• Alexandra
          December 4, 2019

          See, exactly my point. Not every novel fits neatly and nicely into a single genre, especially not these days. Better to assign more than one and a reader has a better understanding of what the book might be about, than say it’s SF and, eh, it’s just plain gibberish! 😉

          By the way, what was the book, or, do I have to wait for your review of it?

          • December 5, 2019

            Ha! I DNFd it. For now anyway. So i won’t do a review. It’s called The Sudden Appearance of Hope by Clare North. 😀

            • Alexandra
              December 5, 2019

              Okay, f*ck weird ass title to start with, and given what you said, not surprised you DNF it! I sometimes wonder how some of these novels find publishers.

  2. This would step on my heart, I don’t think it’s one for me either because of the animal cruelty. The rest of it, the historical setting sounds interesting though, I love to read about that era now too. Wonderful review Alexandra !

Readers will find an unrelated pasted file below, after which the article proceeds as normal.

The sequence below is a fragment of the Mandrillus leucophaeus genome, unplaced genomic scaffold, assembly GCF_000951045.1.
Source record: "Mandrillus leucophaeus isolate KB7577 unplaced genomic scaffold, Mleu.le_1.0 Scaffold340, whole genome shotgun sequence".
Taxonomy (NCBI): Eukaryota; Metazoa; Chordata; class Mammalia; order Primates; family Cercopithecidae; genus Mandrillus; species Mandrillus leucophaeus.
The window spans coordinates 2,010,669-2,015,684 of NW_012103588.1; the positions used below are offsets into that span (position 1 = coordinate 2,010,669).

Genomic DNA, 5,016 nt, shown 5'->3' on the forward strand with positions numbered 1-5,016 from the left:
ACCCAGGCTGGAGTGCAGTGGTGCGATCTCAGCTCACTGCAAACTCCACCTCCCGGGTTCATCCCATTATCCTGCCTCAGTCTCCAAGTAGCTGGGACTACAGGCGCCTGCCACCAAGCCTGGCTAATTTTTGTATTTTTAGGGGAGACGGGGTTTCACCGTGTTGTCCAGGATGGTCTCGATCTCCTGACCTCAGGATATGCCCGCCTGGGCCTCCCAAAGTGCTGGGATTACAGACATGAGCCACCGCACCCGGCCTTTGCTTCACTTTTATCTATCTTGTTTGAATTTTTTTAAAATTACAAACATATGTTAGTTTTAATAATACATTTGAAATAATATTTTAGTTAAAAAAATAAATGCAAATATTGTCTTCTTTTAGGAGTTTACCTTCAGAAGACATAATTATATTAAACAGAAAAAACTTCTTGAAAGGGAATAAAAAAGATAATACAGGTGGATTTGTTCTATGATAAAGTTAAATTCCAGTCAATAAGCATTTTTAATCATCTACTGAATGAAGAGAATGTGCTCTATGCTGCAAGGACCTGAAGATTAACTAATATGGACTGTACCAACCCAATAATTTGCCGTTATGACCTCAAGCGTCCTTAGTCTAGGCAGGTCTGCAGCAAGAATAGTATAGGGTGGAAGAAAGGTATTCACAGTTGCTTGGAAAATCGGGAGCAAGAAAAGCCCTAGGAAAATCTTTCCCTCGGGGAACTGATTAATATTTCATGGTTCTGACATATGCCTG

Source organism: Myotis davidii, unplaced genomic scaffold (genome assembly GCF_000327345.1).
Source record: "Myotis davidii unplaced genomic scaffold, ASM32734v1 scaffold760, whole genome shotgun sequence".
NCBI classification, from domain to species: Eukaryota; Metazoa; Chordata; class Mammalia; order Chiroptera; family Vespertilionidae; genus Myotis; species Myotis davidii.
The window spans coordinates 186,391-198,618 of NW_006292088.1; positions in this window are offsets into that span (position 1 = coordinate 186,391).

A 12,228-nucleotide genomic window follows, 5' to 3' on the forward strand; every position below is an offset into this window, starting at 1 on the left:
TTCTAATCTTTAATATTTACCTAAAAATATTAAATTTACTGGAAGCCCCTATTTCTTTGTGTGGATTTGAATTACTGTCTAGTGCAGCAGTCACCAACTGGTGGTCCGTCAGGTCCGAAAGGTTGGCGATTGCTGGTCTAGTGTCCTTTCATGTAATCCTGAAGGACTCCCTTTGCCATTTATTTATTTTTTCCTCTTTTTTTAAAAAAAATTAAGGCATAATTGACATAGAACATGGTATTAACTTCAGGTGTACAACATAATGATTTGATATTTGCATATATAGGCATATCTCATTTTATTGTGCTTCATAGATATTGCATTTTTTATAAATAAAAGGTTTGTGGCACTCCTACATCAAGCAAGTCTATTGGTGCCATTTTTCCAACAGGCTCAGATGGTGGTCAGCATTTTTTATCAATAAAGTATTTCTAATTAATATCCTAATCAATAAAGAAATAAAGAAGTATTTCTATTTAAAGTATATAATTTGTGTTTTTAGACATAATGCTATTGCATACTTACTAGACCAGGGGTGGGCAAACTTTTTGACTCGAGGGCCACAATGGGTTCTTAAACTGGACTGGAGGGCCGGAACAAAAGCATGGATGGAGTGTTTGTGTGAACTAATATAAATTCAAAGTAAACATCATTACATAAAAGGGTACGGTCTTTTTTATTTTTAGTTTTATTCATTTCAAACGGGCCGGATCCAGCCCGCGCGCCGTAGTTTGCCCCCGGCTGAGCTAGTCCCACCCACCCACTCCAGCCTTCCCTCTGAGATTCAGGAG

• Alexandra
      December 3, 2019

      This was a rip roaring tale true to its era, Inge, so I wasn’t too surprised at the two rather graphic descriptions, but still, they are a little tough if you’re a big animal lover. So no, maybe not a great read for anyone with a big heart.

  3. Beware Of The Reader
    December 2, 2019

    Alexandra I think I’ll pass as I can’t stand animal cruelty!!!

    • December 3, 2019

      It wasn’t animal cruelty per se, Sophie, but two scenes were animals died. And all in context to the story and the era its set in. I just like to let people know so they’re not surprised if they go read this book from my recommendation/review and are unprepared.